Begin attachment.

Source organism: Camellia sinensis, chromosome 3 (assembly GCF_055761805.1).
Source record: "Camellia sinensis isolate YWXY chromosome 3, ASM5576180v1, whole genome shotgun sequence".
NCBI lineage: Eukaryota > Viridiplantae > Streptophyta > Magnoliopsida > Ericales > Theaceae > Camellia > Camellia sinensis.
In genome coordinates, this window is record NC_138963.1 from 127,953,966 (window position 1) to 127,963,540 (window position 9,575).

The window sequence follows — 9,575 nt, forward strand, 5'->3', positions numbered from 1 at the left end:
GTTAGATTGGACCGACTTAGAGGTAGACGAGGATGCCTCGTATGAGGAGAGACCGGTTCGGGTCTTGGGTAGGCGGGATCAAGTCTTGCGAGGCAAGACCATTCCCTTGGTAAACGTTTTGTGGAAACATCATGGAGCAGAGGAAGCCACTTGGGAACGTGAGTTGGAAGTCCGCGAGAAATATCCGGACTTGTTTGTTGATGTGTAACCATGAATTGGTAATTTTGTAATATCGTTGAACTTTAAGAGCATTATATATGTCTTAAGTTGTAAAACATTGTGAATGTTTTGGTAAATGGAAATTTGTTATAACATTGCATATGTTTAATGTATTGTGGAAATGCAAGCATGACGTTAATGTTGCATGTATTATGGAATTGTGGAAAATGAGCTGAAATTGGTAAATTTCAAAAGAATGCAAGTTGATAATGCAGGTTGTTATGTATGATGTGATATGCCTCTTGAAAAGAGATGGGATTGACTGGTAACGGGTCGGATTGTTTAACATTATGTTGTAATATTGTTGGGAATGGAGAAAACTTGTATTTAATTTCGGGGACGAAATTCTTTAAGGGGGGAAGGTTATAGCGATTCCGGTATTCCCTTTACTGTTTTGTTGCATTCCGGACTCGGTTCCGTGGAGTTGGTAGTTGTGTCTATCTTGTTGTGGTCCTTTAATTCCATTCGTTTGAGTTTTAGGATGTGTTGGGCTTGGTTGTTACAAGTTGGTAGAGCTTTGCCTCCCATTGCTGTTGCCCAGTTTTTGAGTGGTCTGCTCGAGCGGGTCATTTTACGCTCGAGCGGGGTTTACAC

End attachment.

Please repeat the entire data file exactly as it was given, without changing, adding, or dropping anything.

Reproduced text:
Source organism: Camellia sinensis, chromosome 3 (assembly GCF_055761805.1).
Source record: "Camellia sinensis isolate YWXY chromosome 3, ASM5576180v1, whole genome shotgun sequence".
NCBI lineage: Eukaryota > Viridiplantae > Streptophyta > Magnoliopsida > Ericales > Theaceae > Camellia > Camellia sinensis.
In genome coordinates, this window is record NC_138963.1 from 127,953,966 (window position 1) to 127,963,540 (window position 9,575).

The window sequence follows — 9,575 nt, forward strand, 5'->3', positions numbered from 1 at the left end:
GTTAGATTGGACCGACTTAGAGGTAGACGAGGATGCCTCGTATGAGGAGAGACCGGTTCGGGTCTTGGGTAGGCGGGATCAAGTCTTGCGAGGCAAGACCATTCCCTTGGTAAACGTTTTGTGGAAACATCATGGAGCAGAGGAAGCCACTTGGGAACGTGAGTTGGAAGTCCGCGAGAAATATCCGGACTTGTTTGTTGATGTGTAACCATGAATTGGTAATTTTGTAATATCGTTGAACTTTAAGAGCATTATATATGTCTTAAGTTGTAAAACATTGTGAATGTTTTGGTAAATGGAAATTTGTTATAACATTGCATATGTTTAATGTATTGTGGAAATGCAAGCATGACGTTAATGTTGCATGTATTATGGAATTGTGGAAAATGAGCTGAAATTGGTAAATTTCAAAAGAATGCAAGTTGATAATGCAGGTTGTTATGTATGATGTGATATGCCTCTTGAAAAGAGATGGGATTGACTGGTAACGGGTCGGATTGTTTAACATTATGTTGTAATATTGTTGGGAATGGAGAAAACTTGTATTTAATTTCGGGGACGAAATTCTTTAAGGGGGGAAGGTTATAGCGATTCCGGTATTCCCTTTACTGTTTTGTTGCATTCCGGACTCGGTTCCGTGGAGTTGGTAGTTGTGTCTATCTTGTTGTGGTCCTTTAATTCCATTCGTTTGAGTTTTAGGATGTGTTGGGCTTGGTTGTTACAAGTTGGTAGAGCTTTGCCTCCCATTGCTGTTGCCCAGTTTTTGAGTGGTCTGCTCGAGCGGGTCATTTTACGCTCGAGCGGGGTTTACAC